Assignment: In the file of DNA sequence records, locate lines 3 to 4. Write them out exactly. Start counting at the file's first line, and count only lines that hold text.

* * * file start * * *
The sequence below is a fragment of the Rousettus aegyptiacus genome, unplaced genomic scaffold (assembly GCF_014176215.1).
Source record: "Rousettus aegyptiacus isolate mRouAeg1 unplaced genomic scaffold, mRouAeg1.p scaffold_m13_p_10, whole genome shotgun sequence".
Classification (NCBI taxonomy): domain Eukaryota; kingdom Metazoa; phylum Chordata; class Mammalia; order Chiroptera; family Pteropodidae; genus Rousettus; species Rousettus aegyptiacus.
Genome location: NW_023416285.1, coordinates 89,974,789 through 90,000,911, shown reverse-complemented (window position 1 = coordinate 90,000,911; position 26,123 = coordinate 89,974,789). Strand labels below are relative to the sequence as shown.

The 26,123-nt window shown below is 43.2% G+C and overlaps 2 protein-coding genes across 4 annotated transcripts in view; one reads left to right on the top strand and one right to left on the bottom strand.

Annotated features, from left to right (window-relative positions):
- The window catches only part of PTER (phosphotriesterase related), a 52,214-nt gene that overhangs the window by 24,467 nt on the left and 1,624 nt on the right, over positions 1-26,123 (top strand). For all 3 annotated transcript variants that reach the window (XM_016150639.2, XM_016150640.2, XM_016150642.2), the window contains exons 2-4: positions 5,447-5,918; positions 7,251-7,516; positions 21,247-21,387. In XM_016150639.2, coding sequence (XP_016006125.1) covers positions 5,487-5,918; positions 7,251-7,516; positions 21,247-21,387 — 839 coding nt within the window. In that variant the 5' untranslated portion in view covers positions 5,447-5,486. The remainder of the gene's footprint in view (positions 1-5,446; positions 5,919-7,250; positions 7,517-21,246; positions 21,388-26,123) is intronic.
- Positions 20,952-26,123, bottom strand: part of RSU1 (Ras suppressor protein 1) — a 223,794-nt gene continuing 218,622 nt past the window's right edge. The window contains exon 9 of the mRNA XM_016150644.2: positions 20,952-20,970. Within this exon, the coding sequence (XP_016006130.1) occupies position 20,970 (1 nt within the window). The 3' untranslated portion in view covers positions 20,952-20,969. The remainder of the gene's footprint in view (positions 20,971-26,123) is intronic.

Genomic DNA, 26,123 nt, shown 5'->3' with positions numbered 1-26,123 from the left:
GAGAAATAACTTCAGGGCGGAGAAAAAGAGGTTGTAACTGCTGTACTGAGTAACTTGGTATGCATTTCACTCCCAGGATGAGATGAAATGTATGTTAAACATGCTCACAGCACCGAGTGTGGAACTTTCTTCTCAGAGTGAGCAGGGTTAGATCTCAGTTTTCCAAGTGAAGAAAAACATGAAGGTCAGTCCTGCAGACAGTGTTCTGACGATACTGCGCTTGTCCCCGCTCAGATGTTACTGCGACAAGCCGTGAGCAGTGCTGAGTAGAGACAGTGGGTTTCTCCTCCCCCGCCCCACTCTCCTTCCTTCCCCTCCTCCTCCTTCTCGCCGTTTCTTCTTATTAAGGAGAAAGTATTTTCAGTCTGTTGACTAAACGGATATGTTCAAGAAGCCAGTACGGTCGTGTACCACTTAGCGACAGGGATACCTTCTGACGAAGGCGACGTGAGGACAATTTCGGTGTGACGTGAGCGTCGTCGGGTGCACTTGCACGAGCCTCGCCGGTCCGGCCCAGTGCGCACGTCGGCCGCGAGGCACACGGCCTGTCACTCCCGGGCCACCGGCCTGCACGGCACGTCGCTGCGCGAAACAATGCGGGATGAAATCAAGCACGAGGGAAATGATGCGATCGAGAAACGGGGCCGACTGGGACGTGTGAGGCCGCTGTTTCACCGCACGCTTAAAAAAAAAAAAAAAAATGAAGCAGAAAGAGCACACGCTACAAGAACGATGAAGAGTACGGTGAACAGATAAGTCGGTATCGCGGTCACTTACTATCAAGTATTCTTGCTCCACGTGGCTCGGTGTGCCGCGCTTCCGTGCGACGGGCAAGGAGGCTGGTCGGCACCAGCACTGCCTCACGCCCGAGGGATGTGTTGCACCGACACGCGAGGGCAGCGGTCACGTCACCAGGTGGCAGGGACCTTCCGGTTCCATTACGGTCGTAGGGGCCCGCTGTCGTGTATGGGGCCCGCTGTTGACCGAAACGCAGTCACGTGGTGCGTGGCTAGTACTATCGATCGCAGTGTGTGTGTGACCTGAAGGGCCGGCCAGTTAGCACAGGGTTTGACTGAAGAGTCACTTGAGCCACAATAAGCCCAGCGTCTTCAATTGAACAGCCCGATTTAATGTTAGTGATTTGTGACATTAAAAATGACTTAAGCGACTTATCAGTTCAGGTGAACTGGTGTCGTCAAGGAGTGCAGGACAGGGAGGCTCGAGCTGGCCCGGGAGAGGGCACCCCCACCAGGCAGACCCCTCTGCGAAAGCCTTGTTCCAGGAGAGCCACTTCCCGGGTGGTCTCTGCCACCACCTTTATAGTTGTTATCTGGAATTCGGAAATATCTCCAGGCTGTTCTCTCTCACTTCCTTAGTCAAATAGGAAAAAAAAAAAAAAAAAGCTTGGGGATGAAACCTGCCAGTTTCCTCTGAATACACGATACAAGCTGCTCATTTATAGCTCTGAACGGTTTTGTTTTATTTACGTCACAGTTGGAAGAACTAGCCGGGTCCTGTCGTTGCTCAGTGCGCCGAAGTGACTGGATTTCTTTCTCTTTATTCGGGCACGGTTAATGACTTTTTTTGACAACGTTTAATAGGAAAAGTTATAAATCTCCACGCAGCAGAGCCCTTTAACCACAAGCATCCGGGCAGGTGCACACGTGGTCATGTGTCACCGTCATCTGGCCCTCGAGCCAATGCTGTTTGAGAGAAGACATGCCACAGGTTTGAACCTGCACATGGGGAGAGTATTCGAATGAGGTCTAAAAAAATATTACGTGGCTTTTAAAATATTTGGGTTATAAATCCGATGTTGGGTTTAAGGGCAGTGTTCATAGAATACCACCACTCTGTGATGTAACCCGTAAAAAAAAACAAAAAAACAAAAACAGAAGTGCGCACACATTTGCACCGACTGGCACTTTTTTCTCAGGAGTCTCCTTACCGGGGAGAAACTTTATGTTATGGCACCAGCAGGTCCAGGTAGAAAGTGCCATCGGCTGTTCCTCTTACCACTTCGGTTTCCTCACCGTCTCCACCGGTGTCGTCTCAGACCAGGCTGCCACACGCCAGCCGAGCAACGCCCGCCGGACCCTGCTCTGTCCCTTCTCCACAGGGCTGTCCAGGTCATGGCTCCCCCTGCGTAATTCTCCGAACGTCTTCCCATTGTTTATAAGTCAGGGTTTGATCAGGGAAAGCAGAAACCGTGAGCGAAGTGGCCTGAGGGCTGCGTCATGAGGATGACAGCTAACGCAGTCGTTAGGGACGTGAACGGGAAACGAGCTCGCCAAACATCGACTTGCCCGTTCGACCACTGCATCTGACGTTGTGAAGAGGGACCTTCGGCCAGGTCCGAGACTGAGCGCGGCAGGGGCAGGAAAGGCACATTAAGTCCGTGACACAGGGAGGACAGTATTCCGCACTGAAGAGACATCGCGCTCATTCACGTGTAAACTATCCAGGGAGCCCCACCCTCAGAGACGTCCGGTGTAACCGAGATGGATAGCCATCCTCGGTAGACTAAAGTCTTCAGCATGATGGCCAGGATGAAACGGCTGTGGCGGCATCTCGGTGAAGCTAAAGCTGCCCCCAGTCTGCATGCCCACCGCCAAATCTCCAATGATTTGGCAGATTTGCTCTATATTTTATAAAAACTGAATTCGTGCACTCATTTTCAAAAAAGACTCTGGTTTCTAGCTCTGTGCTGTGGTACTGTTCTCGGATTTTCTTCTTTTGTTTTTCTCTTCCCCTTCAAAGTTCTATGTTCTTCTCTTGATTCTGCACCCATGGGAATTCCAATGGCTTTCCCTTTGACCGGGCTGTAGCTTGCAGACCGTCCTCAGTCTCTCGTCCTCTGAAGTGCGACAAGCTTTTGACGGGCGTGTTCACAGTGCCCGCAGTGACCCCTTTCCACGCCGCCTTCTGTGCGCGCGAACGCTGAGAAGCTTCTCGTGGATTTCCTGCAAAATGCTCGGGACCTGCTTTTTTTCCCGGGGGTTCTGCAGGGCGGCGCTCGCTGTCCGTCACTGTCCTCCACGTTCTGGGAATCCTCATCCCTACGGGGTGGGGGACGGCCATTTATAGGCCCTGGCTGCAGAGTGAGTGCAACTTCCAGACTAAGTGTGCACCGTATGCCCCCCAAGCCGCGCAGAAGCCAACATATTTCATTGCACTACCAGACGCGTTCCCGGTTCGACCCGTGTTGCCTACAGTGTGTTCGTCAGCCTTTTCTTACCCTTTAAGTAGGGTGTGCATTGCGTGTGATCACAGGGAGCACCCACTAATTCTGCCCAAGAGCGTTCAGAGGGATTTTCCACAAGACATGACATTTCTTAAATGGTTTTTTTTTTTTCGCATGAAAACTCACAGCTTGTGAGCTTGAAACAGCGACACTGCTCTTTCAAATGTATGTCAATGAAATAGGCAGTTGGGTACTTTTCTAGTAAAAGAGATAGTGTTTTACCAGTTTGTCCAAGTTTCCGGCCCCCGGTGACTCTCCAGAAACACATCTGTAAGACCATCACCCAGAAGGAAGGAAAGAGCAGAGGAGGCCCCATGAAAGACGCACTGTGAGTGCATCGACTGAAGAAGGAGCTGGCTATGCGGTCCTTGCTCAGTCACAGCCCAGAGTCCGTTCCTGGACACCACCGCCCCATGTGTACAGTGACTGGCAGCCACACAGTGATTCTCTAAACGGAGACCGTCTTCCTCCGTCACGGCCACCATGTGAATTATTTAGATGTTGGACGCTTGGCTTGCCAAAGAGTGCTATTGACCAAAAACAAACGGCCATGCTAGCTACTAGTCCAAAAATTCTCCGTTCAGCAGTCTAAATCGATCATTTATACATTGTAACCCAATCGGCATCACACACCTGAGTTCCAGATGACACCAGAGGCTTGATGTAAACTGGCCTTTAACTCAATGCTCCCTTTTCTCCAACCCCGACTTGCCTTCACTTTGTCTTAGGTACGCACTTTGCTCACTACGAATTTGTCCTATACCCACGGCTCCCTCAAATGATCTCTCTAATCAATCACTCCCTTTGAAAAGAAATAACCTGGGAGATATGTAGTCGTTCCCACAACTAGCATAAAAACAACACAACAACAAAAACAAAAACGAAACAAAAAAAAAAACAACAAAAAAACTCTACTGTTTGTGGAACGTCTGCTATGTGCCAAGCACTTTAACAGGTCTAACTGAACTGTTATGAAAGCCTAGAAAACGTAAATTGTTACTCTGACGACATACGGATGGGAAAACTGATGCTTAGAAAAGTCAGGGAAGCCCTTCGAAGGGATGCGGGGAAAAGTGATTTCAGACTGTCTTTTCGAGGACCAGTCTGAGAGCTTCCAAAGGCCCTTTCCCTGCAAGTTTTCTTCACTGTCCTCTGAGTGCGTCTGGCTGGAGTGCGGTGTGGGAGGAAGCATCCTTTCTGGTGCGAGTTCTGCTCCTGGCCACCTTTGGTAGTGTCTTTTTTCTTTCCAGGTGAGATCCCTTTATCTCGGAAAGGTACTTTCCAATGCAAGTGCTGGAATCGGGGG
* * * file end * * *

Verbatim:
Classification (NCBI taxonomy): domain Eukaryota; kingdom Metazoa; phylum Chordata; class Mammalia; order Chiroptera; family Pteropodidae; genus Rousettus; species Rousettus aegyptiacus.
Genome location: NW_023416285.1, coordinates 89,974,789 through 90,000,911, shown reverse-complemented (window position 1 = coordinate 90,000,911; position 26,123 = coordinate 89,974,789). Strand labels below are relative to the sequence as shown.